The MD-95 was developed to satisfy the market need to replace early DC-9s approaching 30 years old. The MD-95 was a complete overhaul, going back to the original DC-9-30 design and applying new engines and other more modern systems. In March 1995, longtime McDonnell Douglas customer Scandinavian Airlines System chose the Boeing 737-600 for its 100-seater over the MD-95. In October 1995, U. S. new entrant and low-cost carrier ValuJet signed an order for 50 MD-95s, plus 50 options. McDonnell Douglas president Harry Stonecipher felt that launching MD-95 production on the basis of this single order held little risk, stating that further orders would "take a while longer"; the ValuJet order was the only order received for some two years. As first proposed, the MD-95 was to be powered by a 16,500 lbf thrust derivative of the JT8D-200 series with the Rolls-Royce Tay 670 considered as an alternative; this was confirmed in January 1992, when Rolls-Royce and McDonnell Douglas signed a memorandum of understanding concerning the Tay-powered MD-95.
McDonnell Douglas said that the MD-95 project would cost only a minimal amount to develop, as it was a direct offshoot of the IAE-po
Billie's Bounce is a live album by American saxophonist Dexter Gordon recorded at the Jazzhus Montmartre in Copenhagen, Denmark in 1964 by Danmarks Radio and released on the SteepleChase label in 1979. AllMusic critic Scott Yanow stated "The well-recorded performances feature the great bop tenor in peak form and are recommended as is this entire Dexter in Radioland series". Introduction by Dexter Gordon – 0:28 "Billie's Bounce" – 17:17 "Night in Tunisia" – 4:12 Introduction by Dexter Gordon – 0:12 "Satin Doll" – 16:21 "Soul Sister" – 13:18 Dexter Gordon – tenor saxophone, Tete Montoliu – piano Niels-Henning Ørsted Pedersen – bass Alex Riel – drums
In chemistry, titanate refers to inorganic compounds composed of titanium oxides. Together with niobate, titanate salts form the Perovskite group. In some cases, the term is used more for any titanium-containing anion, e.g. 2− and 2−. This article focuses on the oxides. Many kinds of titanium oxides are known, some are commercially important; these materials are white, high-melting, insoluble in water. They are prepared at high temperatures, e.g. using tube furnaces, from titanium dioxide. In all cases, titanium achieves octahedral coordination geometry. Orthotitanates have the formula M2TiO4. An example of such a material is magnesium titanate. Li2TiO3 is not considered an orthotitanate since it adopts the rock-salt structure and does not feature an identifiable titanium anion. Orthotitanates never feature identifiable TiO44− centres, an exception being Ba2TiO4. Called orthotitanic acid or titanium hydroxide, the substance H4TiO4 is called titanic acid; this material, not well defined, is obtained by hydrolysis of TiCl4.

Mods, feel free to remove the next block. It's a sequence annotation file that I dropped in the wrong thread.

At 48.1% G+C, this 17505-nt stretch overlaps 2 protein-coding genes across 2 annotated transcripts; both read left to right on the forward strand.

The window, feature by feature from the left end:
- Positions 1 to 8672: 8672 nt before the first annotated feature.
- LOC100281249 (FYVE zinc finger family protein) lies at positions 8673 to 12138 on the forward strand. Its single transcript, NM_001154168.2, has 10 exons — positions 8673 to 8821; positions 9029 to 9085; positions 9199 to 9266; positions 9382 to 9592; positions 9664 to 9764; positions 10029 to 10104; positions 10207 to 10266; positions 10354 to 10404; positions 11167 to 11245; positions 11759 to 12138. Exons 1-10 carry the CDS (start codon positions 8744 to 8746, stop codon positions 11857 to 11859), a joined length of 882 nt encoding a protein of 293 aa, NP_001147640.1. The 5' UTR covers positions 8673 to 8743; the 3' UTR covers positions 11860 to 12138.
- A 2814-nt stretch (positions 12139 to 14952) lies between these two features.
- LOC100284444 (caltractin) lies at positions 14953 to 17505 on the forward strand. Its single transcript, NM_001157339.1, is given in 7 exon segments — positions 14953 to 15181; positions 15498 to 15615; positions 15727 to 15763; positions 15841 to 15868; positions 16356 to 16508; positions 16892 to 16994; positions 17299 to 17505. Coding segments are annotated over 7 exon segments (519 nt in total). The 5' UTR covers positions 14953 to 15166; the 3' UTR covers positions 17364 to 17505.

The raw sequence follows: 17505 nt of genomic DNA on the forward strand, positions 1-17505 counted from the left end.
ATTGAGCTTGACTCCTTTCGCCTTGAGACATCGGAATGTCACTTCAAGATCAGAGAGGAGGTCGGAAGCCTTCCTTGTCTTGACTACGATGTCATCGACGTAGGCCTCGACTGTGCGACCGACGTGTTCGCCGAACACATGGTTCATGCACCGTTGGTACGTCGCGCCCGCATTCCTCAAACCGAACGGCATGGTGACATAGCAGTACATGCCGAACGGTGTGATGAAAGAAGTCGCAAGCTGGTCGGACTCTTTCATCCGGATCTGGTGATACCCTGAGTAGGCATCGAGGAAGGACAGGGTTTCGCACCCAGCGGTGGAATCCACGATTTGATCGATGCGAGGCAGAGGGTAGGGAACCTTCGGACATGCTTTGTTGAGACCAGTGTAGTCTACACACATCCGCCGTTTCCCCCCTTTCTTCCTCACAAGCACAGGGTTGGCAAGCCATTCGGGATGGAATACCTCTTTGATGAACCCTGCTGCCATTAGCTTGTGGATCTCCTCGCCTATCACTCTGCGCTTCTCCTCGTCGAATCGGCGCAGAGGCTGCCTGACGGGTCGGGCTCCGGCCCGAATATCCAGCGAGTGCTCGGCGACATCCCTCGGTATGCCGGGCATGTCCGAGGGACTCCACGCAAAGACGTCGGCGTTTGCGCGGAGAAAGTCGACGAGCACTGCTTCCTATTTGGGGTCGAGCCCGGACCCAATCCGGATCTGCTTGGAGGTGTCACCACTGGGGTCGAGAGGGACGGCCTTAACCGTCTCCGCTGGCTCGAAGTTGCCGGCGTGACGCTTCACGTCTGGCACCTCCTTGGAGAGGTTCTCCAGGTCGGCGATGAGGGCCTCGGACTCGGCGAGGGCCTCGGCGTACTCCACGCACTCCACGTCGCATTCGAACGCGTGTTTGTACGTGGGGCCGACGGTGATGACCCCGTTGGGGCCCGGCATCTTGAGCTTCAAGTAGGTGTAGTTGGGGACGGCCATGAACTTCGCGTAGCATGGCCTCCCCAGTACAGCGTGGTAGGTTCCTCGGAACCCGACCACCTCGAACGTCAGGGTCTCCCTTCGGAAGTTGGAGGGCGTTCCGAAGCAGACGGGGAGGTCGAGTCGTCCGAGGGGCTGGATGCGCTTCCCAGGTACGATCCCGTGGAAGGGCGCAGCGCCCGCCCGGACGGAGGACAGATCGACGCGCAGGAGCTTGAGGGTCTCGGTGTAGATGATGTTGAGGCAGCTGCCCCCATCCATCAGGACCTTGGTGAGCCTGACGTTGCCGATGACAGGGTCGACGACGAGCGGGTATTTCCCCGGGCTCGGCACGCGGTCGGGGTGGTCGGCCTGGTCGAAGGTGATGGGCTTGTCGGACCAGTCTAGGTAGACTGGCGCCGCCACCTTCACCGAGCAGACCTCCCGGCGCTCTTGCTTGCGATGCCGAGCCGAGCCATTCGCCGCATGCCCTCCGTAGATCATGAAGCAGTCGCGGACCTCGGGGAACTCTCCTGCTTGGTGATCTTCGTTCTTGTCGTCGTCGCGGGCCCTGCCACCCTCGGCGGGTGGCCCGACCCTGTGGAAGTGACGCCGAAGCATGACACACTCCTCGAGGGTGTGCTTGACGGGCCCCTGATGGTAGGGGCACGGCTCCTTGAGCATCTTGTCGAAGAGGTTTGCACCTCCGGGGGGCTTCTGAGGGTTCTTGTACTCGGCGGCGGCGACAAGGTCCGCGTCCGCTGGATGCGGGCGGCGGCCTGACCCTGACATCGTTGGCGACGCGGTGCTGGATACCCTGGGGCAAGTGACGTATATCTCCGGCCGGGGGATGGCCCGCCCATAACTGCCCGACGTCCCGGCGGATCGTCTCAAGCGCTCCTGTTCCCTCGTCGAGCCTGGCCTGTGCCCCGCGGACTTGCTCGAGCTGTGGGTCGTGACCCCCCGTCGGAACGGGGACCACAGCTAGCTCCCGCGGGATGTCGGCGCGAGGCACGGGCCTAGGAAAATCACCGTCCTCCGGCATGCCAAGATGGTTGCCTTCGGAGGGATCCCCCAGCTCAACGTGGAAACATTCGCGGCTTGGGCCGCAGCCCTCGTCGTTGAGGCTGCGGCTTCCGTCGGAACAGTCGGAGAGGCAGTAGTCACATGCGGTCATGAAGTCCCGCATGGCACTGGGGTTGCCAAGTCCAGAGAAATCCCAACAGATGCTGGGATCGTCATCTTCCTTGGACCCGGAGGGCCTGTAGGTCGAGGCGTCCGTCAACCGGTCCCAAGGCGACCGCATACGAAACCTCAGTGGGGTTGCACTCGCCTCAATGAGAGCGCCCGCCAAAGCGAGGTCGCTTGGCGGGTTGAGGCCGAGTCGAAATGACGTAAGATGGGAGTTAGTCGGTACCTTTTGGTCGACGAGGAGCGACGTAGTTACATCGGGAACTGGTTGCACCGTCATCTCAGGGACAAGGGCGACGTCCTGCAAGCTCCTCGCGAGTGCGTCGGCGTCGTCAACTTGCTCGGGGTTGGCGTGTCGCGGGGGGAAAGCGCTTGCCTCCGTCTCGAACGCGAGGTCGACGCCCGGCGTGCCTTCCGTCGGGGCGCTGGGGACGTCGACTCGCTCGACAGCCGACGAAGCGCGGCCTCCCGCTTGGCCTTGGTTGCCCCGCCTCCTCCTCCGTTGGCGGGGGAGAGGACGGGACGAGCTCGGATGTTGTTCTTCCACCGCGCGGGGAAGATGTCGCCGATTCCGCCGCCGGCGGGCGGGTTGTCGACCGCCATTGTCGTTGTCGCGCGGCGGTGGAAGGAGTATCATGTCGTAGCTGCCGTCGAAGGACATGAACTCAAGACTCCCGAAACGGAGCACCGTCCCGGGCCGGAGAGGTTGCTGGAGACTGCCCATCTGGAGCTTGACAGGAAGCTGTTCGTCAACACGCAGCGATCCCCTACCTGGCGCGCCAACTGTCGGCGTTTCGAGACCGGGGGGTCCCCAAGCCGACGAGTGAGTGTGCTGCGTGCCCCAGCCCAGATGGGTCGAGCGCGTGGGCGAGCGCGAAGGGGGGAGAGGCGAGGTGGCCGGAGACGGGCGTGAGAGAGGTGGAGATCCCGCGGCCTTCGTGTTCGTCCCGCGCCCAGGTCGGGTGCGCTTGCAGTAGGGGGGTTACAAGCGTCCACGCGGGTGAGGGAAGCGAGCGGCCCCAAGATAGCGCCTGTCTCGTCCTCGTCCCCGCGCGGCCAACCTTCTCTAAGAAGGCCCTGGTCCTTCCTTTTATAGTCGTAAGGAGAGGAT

The solid is unstable with respect to loss of formation of titanium dioxide. Esters of orthotitanic acid are known, however. Esters derived from smaller alcohols adopt more complex structures wherein titanium does achieve octahedral coordination, e.g. Ti416 or titanium tetramethoxide, it is a weak acid. The metatitanates have the formula MTiO3, they do not feature discrete TiO32− centres. Some, like the commercially important mineral ilmenite, crystallize in the hexagonal close packing motif seen in corundum. Alternatively, some materials with the formula MTiO3 crystallize in the motif known as perovskite, the name of the mineral form of calcium titanate. Barium titanate is one such perovskite-structured titanate with ferroelectric properties. More complex titanates are known, such as bismuth titanate, Bi4Ti3O12